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Chapter 16

Chapter #16 - Aging.docx

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University of Toronto Scarborough
Konstantine Zakzanis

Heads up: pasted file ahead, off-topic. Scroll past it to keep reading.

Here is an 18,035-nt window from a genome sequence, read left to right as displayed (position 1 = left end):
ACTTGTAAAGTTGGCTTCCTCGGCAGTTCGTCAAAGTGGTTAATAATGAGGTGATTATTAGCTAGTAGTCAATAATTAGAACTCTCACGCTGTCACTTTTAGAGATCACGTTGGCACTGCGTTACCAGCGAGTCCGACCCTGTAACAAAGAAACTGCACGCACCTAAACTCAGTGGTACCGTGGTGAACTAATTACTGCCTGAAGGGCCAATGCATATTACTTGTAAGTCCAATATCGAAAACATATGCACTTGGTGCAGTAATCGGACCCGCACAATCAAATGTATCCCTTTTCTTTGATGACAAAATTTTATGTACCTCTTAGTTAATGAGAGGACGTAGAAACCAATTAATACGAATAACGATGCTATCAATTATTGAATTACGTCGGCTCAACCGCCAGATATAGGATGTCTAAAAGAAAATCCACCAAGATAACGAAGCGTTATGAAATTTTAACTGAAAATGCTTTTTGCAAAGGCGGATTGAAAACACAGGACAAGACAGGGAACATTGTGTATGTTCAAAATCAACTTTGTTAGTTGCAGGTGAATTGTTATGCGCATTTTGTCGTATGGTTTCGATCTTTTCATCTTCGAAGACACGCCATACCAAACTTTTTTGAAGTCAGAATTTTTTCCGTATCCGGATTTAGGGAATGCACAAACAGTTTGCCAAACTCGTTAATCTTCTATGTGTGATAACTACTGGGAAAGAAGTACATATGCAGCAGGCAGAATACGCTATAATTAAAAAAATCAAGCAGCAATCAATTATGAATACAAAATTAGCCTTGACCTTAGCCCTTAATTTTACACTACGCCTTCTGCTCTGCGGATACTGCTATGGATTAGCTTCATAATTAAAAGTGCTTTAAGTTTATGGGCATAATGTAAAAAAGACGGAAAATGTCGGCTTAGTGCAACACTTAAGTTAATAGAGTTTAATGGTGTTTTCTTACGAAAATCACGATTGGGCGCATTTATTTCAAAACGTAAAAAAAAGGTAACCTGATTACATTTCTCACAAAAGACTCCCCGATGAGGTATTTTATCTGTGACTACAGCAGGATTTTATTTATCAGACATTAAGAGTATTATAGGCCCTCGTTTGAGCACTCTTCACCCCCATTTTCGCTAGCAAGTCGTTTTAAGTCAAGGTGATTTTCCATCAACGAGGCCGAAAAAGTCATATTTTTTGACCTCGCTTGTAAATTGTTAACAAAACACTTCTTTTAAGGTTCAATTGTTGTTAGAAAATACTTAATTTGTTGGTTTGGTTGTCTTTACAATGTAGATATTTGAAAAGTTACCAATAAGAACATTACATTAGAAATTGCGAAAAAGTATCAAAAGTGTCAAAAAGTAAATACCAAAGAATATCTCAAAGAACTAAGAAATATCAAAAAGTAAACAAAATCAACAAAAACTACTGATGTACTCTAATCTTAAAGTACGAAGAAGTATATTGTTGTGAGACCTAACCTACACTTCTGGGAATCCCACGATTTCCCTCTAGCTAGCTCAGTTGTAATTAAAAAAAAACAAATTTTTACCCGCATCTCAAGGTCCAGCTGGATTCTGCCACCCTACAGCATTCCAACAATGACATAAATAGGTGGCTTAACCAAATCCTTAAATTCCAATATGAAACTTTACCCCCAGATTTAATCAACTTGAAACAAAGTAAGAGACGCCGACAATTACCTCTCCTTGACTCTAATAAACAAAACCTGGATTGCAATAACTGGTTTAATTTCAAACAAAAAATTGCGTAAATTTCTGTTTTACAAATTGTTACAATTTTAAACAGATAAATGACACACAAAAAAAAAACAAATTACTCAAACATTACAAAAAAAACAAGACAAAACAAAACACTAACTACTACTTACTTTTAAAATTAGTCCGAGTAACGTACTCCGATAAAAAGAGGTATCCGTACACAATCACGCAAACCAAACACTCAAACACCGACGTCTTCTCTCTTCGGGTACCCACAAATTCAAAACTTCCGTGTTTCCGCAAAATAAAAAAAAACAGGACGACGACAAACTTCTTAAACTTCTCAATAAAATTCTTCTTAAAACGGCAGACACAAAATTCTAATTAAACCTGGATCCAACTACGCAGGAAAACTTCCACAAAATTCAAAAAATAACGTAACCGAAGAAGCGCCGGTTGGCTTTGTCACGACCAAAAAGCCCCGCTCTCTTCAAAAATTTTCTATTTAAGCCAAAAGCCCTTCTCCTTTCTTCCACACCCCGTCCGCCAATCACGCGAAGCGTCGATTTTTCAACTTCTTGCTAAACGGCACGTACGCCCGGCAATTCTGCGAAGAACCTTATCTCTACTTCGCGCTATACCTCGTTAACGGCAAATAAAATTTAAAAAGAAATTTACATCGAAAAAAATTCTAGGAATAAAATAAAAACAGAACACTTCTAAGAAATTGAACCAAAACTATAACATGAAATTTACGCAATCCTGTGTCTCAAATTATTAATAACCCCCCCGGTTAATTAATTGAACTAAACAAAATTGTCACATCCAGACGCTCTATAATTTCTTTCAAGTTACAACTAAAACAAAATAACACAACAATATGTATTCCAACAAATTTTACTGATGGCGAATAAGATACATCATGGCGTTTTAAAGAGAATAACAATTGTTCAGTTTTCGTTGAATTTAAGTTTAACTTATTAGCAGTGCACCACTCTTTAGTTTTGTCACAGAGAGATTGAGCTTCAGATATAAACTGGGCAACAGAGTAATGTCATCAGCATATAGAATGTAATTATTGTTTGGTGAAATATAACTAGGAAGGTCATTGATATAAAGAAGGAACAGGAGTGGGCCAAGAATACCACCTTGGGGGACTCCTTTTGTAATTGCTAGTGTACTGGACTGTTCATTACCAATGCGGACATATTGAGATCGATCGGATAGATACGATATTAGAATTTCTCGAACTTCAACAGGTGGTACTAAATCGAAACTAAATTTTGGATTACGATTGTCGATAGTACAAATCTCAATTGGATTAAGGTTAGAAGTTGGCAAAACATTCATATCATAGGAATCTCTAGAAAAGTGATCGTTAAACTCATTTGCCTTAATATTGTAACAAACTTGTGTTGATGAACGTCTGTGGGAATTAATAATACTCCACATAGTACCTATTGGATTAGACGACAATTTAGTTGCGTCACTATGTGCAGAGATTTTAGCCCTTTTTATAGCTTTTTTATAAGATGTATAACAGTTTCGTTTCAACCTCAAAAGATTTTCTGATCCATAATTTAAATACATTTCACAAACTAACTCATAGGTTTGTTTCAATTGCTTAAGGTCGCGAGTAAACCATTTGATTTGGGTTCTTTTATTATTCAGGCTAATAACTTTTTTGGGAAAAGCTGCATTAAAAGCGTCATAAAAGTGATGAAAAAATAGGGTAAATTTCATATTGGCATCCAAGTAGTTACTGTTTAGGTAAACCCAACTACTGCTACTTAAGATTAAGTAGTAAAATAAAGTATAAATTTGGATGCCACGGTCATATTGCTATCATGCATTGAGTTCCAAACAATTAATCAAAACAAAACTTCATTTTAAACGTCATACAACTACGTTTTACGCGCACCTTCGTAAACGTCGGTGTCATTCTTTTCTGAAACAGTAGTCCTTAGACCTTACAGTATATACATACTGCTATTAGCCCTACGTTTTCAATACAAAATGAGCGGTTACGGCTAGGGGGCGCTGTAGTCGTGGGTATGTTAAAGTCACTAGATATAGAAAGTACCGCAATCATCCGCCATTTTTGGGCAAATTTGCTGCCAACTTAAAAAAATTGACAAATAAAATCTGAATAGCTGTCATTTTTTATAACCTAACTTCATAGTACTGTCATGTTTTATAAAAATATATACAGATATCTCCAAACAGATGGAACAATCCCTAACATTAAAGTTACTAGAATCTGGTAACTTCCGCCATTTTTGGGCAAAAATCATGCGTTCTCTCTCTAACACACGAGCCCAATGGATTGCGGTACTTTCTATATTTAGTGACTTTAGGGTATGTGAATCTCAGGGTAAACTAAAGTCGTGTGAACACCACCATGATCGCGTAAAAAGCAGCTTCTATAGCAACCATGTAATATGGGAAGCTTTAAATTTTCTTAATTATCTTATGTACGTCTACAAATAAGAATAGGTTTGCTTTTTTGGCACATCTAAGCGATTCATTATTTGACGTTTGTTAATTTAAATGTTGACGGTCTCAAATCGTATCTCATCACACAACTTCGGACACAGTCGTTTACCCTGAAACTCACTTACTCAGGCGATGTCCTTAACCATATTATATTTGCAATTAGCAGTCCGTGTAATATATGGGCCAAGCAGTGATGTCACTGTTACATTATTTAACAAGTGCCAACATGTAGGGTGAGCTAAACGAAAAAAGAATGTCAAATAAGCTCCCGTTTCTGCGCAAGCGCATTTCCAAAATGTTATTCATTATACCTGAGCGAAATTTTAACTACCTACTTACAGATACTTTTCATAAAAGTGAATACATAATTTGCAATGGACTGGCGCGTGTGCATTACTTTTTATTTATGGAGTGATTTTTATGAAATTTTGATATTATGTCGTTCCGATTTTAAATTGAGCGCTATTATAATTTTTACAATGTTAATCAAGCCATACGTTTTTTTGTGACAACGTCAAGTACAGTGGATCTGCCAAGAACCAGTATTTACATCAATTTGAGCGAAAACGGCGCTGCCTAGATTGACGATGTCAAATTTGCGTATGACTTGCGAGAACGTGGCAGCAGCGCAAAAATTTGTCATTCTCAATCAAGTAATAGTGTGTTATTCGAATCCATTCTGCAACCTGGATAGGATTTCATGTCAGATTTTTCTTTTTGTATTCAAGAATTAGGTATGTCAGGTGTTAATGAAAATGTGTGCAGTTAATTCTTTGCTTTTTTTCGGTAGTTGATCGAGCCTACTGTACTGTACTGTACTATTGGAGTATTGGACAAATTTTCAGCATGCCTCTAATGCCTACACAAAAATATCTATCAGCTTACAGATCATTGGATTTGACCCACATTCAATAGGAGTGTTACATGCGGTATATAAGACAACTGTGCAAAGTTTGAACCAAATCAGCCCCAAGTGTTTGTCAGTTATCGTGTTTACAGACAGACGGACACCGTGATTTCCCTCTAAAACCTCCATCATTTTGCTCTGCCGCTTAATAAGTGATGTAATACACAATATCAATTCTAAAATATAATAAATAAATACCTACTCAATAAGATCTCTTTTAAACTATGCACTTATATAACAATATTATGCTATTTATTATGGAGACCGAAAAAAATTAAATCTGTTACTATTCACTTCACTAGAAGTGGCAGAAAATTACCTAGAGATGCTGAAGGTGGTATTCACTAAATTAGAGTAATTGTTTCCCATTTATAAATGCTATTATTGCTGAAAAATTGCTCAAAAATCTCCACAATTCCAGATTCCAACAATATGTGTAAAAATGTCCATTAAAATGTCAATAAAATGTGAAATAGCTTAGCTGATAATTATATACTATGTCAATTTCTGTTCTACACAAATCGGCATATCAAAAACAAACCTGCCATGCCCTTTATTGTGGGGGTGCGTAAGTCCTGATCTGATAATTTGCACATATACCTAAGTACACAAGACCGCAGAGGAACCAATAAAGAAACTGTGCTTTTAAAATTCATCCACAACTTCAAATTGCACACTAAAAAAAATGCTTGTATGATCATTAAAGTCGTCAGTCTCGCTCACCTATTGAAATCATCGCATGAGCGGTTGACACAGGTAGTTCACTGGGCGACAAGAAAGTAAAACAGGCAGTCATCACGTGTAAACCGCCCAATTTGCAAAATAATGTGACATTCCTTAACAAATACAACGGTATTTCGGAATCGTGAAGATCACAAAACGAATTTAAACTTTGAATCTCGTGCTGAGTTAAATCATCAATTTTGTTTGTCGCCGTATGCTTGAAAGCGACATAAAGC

Chapter 16 – Aging and Psychological Disorders:  Subjective age bias – people feel younger than they actually are o Younger subjective age = positive outcomes o Negative views increase cardiovascular events and health problems  Well into 80’s can have pleasure from sex  Social problems may be more severe in women o Signs of aging in a woman not valued in society  Ageism – discrimination against any person young or old based on chronological age  Four guides: delirium, depression, suicide prevention and mental health issues for those in long- term care homes  Old are defined as those over the age of 65  People over 65 divided into 3 groups: o 65-74 young-old o 75-84 old-old o 85+ oldest-old  10 million 65/older by 22041  2015 for the first time in Canada # of old greater than children  2050 2 million worldwide will be 60 or older Issues, Concepts and Methods in the Study of Older Adults: Age Cohort, and Time of Measurement Effects:  3 kinds of effects: o Age effects – consequences of being a given chronological age o Cohort effects – consequences of being born in a given year and having grown up during a particular time period with its own unique pressures o Time of measurement effects – confounds that arise because events at an exact point in time can have a specific effect on a variable being studied over time  2 major research designs used to assess developmental change: o Cross-sectional studies – investigator compares different age groups at the same moment in time on the variable of interest o Longitudinal studies – researcher selects one cohort and periodically retests over a number of years using the same measure, allows us to look at cohort effects  Longitudinal issues: cohorts are different o Selective mortality – people can drop out of study, least able people most likely to drop out o Non-representative people left in study that are healthier than normal population o May be overly optimistic Canadian Study of Health and Aging:  4 main goals of massive project: o Prevelance of dementia in Canada in those 65+ o Identify risk factors associated with Alzheimer’s disease o Examine patterns of caring for Canadians with dementia o To develop a uniform database for subsequent longitudinal investigations  Prevelance of Alzheimer’s disease and dementia = 8%  Onset of dementia is gradual, only 11.5% had an acute, sudden onset  Approx. one half of Canadians with dementia are institutionalized o Most primary caregivers are female and married  60 000 cases of dementia per year in Canada  Alzheimer’s disease 5 and 10 years later  Physical frailty = more psychiatric illness (frailty – having multiple illnesses, smoking)  Among elderly people with some cognitive impairment but no dementia, hypertension is associated with increased likelihood of progressing to dementia Diagnosing and Assessing Psychopathology Later in Life:  Somatic symptoms more prevalent in later life  Usually look at cognitive ability decline  Use Mini-Mental State Examination (MMSE) or modified form – brief measure of cognitive state  DSM-5: dementia be dropped and captured by 2 new categories: major and minor neurocognitive disorder  Tuokko: clock-drawing test, given circle asked to draw #’s of clock and hand placement at 11:10  Geriatric Depression Scale – a true-false self-report measure, standard measure for assessing depression in elderly  Geriatric Suicide Ideation Scale – 31-item first measure for suicide in elderly o Protective factors = supportive relationships Range of Problems:  WHO: elderly people with mental disorder may suffer from “double jeopardy” – suffer from stigmas of being older and mentally ill Old Age and Brain Disorders:  2 principal types of brain disorder: dementia and delirium Dementia:  Laypeople call senility – general descriptive term for gradual deterioration of intellectual abilities to the point that social and occupational functions are impaired o Diff remembering things, esp with recent event is the most prominent symptom o May leave tasks unfinished because they forget after an interruption o Poor hygiene – forget to dress or bathe o Also get lost even in familiar settings o Faulty judgement o Lose control of their impulses – coarse language, tell inappropriate joke, shoplift o Vague patterns of speech o Diff carrying out motor activities  Distinguished from paraphrenia – term used to describe schizophrenia onset at old age  Course of dementia may be progressive, static or remitting Causes of Dementia:  Classified into 3 types: Alzheimer’s disease is the most common, frontal-temporal and frontal- subcortical dementias Alzheimer’s disease:  Account for about 50% of dementia in older people  1 in 13 Canadians over 65 have it  106 million people with it in 2050 (Alzheimer’s) 1 in 85 people  Brain tissue deteriorates irreversibly and death occurs 10-12 years after onset  Median survival time 3.1 years with Alzheimer’s and 3.3 years with vascular dementia  Women with Alzheimer’s live longer than men  But more women die as a result of the disease 10 leading cause for death women, 15 for men  Often blames other for failings and may have delusions of being persecuted  Autopsy: wasting away of cerebral cortex, first entorhinal cortex and HC and later the frontal, temporal and parietal lobes  Neurons and synapses lost, fissures widen and ridge become narrower and flatter  Ventricles become enlarged  Plaques – small round areas making up the remnants of lose neurons and b-amyloid (a waxy protein deposit) scattered throughout cortex  Neurofibrillary tangles – tangled abnormal filaments accumulate within cell bodies of neurons  25% also have brain deterioration sim to Parkinson’s, neurons lost in nigrostriatal pathway  Very strong genetic basis, increased in first degree relative  MIRAGE – role of genetic factors  Late onset cases from particular form of gene on chromosome 19 (E 4 allele) o Having one allele = 50% increase risk, two = 90%  Having different form E 2 allele reduces risk  Life events may play a role – head injury, depression  Aspirin appears to reduce risk of disease as does nicotine  3 conclusions: cognitive activity helps preserve functioning, helps crystallized intelligence more than fluid intelligence, support the cognitive reserve hypothesis  Cognitive reserve hypothesis – notion that high education levels delay the clinical expression of dementia because the brain develops backup or reserve neural structures as a form of neuroplasticity  Related protective factor = bilingual  High levels linguistic ability = low cognitive impairment Frontal-Temporal Dementias:  Accounts for 10-15% of cases  Typically begins in person’s late 50’s  Marked by extreme behavioural and personality changes  Very apathetic and other time euphoric and impulsive  Not closely linked with loss of cholingergic neurons (like Alzheimer’s)  Serotonin neurons are most affected  Pick’s disease is one cause of frontal-lobe dementia – degenerative disorder in which neurons are lost, spherical inclusions within neurons  Strong genetic component Frontal-Subcortical Dementias:  Both cognition and motor activity affected  Types: o Huntington’s chorea – caused by single dominant gene on chromosome 4  Presence of writhing (choreiform) movements o Parkinson’s disease – muscle tremors, muscular rigidity and akinesia (inability to initiate movement) and can lead to dementia o Vascular dementia – second most common type, diagnosed when patient has neurological signs  Weakness in an arm, abnormal reflexes  Most commonly strokes in which a clot formed  No genetic factors Other Causes of Dementia:  Encephalitis – generic term for inflammation of brain tissue is caused by viruses that enter the body  Meningitis an inflammation of membranes covering the outer brain (usually bacterial infection)  Syphilis (Treponema pallidum) – can invade brain and cause dementia  Head traumas, B complex deficiencies, kidney/liver failure, endocrine gland problems, exposure to toxins Treatment of Dementia:  No drugs to cure Biological Treatments of Alzheimer’s disease:  Involves death of brain cells that secrete acetylcholine  Cognex (tacrine) – inhibits enzyme that breaks down acetylcholine (drug) o Cannot be used in high doses  Aricept  Tacrine, donepezil, rivastigmine, galantamine, memantine Psychosocial Treatments for the Individual and the Family:  Supportive approach  Overall goal to min disruption caused by person’s behavioural changes  Denial is the best coping mechanism  Family members caring for person is very stressful  Caregivers more likely to exp chronic health problems, more physical illness and decreased immunity Delirium:  Being off track or deviating from the usual state, clouded consciousness  Great trouble concentrating and focusing attention  Frequently restless at night in early stages  Sleep-walking cycle disturbed  Vivid dreams and nightmares common  May be impossible to engage in conversation  Memory impaired for recent events  Have lucid intervals and become alert and coherent  Perceptual disturbances are frequent  Paranoid delusions 40-70% of time  Swings in mood  Emotional turmoil  One of most frequent biological disorders in adults often misdiagnosed though  Very low survival rate Causes of Delirium:  Several classifications: drug intoxications and drug withdrawal reactions, metabolic and nutritional imbalances, infections and fevers, neurological disorders, stress of a change in person’s surroundings  May also occur following hip surgery and following head trauma or seizures  Most frequent cause is intoxication with prescription drugs  Usually has more than one cause  Medication, medical illness, age and male gender  D